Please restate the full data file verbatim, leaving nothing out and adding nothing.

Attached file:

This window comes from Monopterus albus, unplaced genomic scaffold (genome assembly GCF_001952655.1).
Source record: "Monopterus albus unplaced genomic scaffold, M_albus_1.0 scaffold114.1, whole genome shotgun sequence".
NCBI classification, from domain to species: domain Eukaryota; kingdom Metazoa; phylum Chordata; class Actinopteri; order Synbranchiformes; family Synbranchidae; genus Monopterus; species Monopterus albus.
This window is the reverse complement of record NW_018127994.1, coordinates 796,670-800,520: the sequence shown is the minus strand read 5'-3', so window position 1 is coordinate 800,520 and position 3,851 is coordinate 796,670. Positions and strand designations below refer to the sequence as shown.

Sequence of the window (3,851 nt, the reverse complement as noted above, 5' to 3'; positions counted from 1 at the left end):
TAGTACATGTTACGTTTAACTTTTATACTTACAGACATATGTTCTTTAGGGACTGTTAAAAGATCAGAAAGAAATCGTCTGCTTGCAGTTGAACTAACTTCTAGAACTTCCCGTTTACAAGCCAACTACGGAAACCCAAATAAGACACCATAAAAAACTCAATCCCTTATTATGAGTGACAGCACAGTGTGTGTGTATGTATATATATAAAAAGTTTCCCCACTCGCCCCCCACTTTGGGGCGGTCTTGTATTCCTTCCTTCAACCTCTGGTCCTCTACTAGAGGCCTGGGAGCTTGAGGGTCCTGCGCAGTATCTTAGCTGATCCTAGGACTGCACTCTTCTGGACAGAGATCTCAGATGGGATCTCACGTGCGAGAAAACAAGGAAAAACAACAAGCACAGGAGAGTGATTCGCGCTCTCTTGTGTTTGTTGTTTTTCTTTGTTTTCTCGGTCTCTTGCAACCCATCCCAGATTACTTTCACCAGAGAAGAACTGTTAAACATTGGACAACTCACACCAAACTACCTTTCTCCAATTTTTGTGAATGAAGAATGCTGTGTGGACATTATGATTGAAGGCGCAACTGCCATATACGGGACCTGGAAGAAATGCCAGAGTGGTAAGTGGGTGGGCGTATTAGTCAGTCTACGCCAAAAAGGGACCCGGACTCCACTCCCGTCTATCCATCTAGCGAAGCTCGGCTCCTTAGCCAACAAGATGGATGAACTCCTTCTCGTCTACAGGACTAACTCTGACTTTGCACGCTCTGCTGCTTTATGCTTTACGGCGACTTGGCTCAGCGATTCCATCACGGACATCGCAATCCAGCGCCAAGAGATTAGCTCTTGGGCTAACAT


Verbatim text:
This window comes from Monopterus albus, unplaced genomic scaffold (genome assembly GCF_001952655.1).
Source record: "Monopterus albus unplaced genomic scaffold, M_albus_1.0 scaffold114.1, whole genome shotgun sequence".
NCBI classification, from domain to species: domain Eukaryota; kingdom Metazoa; phylum Chordata; class Actinopteri; order Synbranchiformes; family Synbranchidae; genus Monopterus; species Monopterus albus.
This window is the reverse complement of record NW_018127994.1, coordinates 796,670-800,520: the sequence shown is the minus strand read 5'-3', so window position 1 is coordinate 800,520 and position 3,851 is coordinate 796,670. Positions and strand designations below refer to the sequence as shown.

Sequence of the window (3,851 nt, the reverse complement as noted above, 5' to 3'; positions counted from 1 at the left end):
TAGTACATGTTACGTTTAACTTTTATACTTACAGACATATGTTCTTTAGGGACTGTTAAAAGATCAGAAAGAAATCGTCTGCTTGCAGTTGAACTAACTTCTAGAACTTCCCGTTTACAAGCCAACTACGGAAACCCAAATAAGACACCATAAAAAACTCAATCCCTTATTATGAGTGACAGCACAGTGTGTGTGTATGTATATATATAAAAAGTTTCCCCACTCGCCCCCCACTTTGGGGCGGTCTTGTATTCCTTCCTTCAACCTCTGGTCCTCTACTAGAGGCCTGGGAGCTTGAGGGTCCTGCGCAGTATCTTAGCTGATCCTAGGACTGCACTCTTCTGGACAGAGATCTCAGATGGGATCTCACGTGCGAGAAAACAAGGAAAAACAACAAGCACAGGAGAGTGATTCGCGCTCTCTTGTGTTTGTTGTTTTTCTTTGTTTTCTCGGTCTCTTGCAACCCATCCCAGATTACTTTCACCAGAGAAGAACTGTTAAACATTGGACAACTCACACCAAACTACCTTTCTCCAATTTTTGTGAATGAAGAATGCTGTGTGGACATTATGATTGAAGGCGCAACTGCCATATACGGGACCTGGAAGAAATGCCAGAGTGGTAAGTGGGTGGGCGTATTAGTCAGTCTACGCCAAAAAGGGACCCGGACTCCACTCCCGTCTATCCATCTAGCGAAGCTCGGCTCCTTAGCCAACAAGATGGATGAACTCCTTCTCGTCTACAGGACTAACTCTGACTTTGCACGCTCTGCTGCTTTATGCTTTACGGCGACTTGGCTCAGCGATTCCATCACGGACATCGCAATCCAGCGCCAAGAGATTAGCTCTTGGGCTAACAT